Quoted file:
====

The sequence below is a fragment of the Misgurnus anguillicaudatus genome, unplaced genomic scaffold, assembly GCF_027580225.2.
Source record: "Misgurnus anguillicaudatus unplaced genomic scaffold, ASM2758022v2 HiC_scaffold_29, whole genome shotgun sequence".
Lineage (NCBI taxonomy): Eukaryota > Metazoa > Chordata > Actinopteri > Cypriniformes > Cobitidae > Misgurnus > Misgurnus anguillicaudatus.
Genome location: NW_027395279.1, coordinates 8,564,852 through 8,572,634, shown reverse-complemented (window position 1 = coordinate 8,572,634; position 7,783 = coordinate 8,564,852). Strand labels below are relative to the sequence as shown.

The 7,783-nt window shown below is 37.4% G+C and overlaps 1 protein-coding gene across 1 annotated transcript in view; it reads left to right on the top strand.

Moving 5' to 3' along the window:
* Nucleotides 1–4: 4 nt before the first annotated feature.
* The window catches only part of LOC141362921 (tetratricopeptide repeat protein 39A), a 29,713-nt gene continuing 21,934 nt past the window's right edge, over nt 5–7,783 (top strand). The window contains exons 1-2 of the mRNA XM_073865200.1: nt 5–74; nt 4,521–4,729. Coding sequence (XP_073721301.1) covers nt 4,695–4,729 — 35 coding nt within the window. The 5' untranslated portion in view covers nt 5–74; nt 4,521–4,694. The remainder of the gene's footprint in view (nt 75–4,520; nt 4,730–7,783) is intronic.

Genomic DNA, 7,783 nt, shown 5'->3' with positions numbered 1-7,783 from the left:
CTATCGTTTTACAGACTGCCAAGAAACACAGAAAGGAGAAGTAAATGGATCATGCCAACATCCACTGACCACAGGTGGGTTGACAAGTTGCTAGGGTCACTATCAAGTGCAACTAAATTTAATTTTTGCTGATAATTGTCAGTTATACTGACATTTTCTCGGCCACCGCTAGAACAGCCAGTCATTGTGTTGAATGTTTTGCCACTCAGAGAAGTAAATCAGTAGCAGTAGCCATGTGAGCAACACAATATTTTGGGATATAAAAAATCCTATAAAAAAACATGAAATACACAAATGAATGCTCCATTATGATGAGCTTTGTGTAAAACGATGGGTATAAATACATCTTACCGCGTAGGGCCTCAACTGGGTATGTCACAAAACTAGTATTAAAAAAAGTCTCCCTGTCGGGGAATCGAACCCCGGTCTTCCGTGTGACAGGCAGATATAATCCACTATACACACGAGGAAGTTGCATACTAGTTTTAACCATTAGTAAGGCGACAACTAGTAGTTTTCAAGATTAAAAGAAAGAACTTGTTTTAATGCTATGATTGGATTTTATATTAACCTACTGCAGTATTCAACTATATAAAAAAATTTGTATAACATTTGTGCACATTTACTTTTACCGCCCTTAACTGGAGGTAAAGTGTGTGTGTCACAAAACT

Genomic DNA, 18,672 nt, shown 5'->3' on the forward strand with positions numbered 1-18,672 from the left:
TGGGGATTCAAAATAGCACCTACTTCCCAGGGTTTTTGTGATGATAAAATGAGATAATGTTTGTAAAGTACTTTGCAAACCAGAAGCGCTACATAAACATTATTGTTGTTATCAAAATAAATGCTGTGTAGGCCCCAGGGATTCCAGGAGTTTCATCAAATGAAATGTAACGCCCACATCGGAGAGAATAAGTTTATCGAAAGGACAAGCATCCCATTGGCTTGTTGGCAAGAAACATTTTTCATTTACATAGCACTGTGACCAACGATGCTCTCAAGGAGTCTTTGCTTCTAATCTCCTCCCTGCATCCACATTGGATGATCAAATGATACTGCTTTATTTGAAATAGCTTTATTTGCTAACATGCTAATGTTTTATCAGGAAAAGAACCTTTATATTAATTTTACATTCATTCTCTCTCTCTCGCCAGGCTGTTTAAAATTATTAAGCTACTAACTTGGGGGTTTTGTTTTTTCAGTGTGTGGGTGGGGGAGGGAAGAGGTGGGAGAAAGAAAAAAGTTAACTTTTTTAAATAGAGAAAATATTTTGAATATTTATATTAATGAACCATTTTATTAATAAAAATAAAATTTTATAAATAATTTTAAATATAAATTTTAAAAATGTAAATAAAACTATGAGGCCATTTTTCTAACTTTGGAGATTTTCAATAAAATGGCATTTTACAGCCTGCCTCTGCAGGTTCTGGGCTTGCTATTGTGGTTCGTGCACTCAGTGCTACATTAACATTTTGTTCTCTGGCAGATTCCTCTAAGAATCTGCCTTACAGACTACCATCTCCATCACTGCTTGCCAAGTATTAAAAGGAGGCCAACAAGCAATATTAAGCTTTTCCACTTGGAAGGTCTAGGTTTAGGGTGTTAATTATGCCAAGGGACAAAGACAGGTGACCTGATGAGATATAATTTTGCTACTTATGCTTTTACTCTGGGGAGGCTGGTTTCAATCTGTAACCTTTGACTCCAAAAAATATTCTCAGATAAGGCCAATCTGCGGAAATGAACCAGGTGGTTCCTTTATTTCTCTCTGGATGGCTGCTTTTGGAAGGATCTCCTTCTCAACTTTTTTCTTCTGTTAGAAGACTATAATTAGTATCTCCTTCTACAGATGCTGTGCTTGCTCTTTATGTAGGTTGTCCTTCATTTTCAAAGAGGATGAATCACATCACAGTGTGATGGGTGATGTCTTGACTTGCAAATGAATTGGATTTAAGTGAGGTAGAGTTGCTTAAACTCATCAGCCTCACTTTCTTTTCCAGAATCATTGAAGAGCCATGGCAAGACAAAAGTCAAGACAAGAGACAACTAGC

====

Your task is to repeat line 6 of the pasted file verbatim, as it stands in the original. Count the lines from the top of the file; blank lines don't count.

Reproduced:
Moving 5' to 3' along the window: